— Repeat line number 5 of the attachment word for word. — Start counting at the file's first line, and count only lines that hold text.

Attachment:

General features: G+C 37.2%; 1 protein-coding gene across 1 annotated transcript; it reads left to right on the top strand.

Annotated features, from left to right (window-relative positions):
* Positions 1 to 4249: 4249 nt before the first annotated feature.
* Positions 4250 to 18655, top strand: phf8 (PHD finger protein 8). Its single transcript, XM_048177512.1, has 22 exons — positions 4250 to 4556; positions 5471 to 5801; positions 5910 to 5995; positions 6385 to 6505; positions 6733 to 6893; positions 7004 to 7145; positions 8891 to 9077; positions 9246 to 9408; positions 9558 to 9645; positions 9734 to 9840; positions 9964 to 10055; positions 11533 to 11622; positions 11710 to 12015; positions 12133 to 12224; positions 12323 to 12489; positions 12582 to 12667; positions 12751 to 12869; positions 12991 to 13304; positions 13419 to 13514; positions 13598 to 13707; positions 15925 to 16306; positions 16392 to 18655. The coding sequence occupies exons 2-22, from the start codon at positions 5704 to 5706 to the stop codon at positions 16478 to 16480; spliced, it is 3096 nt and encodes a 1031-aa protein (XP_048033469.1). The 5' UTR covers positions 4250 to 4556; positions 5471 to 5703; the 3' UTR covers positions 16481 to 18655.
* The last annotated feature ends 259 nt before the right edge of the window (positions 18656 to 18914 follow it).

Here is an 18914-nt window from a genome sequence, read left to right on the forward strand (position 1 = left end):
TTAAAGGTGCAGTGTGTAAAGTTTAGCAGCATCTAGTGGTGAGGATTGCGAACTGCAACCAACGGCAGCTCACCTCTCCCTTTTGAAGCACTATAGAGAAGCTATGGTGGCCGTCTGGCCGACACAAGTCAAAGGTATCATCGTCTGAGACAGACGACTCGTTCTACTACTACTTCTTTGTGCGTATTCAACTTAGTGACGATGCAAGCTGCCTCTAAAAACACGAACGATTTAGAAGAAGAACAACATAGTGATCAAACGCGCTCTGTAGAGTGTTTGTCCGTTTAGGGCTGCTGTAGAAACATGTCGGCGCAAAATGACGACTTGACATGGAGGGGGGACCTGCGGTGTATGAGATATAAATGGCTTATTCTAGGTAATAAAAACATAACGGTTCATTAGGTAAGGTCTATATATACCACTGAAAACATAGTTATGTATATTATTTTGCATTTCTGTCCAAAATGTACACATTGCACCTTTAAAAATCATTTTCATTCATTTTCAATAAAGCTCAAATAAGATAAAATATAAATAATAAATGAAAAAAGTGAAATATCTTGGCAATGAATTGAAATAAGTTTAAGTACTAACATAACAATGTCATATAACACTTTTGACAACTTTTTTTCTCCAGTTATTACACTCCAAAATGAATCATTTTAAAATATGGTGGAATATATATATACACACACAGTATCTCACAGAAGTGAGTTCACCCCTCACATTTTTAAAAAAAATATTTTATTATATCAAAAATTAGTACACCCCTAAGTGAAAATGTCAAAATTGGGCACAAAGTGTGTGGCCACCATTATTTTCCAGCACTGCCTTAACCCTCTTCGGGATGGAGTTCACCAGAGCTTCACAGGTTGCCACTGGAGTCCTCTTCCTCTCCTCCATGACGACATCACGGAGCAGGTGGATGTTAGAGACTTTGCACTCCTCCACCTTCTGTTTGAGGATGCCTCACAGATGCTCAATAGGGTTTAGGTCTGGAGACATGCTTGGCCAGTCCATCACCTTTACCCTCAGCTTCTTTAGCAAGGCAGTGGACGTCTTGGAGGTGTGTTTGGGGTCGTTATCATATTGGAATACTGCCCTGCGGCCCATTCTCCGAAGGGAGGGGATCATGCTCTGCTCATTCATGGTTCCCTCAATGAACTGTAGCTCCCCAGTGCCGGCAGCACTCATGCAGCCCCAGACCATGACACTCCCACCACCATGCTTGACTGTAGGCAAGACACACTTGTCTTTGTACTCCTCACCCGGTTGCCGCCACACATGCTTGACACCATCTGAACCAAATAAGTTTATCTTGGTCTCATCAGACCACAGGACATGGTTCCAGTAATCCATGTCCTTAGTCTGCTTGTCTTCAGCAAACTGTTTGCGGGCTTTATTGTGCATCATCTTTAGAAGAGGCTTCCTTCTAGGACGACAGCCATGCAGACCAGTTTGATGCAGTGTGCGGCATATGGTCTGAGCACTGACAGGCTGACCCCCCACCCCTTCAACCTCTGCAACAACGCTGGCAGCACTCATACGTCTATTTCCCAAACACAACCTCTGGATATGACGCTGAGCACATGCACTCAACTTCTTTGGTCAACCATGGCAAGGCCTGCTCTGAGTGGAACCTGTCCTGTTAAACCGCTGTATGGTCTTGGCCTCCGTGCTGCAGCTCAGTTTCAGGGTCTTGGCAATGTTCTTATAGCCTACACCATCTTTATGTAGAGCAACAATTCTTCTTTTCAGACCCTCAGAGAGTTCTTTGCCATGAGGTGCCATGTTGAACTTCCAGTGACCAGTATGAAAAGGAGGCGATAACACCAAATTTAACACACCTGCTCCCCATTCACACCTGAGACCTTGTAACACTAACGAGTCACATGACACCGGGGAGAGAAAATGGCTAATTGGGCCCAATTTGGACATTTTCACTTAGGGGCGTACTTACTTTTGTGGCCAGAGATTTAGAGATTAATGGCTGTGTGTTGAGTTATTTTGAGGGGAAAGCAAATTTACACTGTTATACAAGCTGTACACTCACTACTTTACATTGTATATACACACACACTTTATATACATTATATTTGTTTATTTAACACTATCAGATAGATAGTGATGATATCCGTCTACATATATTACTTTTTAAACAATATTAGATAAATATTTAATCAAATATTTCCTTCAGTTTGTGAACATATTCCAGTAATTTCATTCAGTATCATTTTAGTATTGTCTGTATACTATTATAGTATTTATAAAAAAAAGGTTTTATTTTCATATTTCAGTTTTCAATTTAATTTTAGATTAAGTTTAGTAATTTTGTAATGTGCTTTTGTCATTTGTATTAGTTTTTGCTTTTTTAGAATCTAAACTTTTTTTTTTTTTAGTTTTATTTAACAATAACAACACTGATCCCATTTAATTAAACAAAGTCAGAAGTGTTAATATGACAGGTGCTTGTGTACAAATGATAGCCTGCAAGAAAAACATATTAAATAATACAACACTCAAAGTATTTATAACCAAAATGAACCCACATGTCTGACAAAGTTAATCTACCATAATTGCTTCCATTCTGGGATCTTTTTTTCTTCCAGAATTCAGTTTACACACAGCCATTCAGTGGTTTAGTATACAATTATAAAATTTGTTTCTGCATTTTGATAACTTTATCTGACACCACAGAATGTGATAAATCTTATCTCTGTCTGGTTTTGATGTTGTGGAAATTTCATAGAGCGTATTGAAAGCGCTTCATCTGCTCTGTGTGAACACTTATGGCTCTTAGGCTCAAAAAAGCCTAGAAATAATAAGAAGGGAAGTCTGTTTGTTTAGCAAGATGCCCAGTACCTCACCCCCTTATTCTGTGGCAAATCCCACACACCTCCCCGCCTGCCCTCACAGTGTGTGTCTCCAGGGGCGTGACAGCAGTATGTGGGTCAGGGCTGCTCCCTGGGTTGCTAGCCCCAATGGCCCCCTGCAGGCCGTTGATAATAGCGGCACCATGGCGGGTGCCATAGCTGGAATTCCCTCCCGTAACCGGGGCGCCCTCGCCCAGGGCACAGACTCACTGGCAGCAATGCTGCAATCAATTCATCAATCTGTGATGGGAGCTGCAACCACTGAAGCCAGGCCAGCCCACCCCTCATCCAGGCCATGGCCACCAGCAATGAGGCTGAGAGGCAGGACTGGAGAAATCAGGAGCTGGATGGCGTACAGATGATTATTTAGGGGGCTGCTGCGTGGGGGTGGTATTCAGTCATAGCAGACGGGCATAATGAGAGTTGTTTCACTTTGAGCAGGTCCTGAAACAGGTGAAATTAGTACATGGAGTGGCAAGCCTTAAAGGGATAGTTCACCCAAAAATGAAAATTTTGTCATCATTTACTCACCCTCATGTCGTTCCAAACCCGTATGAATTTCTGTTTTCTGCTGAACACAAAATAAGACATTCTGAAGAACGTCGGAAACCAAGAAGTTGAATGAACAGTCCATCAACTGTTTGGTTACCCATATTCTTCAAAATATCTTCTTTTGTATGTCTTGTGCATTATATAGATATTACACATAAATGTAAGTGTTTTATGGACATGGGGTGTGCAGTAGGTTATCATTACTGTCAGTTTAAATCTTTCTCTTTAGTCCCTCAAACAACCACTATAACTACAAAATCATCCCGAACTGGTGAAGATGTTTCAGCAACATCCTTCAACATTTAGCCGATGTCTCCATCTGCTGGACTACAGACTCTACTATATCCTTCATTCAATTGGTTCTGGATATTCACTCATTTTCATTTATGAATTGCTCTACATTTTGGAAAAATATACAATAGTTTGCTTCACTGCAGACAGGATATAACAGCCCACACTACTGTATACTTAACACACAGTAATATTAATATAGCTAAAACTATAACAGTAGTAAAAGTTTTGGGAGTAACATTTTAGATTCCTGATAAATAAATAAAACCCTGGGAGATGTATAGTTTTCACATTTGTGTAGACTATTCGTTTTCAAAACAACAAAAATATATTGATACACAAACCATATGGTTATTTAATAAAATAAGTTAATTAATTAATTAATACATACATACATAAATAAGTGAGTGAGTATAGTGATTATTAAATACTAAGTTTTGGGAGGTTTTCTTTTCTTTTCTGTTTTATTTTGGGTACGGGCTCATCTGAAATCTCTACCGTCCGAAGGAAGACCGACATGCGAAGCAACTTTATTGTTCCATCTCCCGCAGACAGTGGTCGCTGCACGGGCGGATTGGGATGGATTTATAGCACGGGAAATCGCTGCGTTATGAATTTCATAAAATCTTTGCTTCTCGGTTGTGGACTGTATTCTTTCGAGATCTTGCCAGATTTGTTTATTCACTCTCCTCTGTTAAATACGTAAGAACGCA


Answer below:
* The last annotated feature ends 259 nt before the right edge of the window (positions 18656 to 18914 follow it).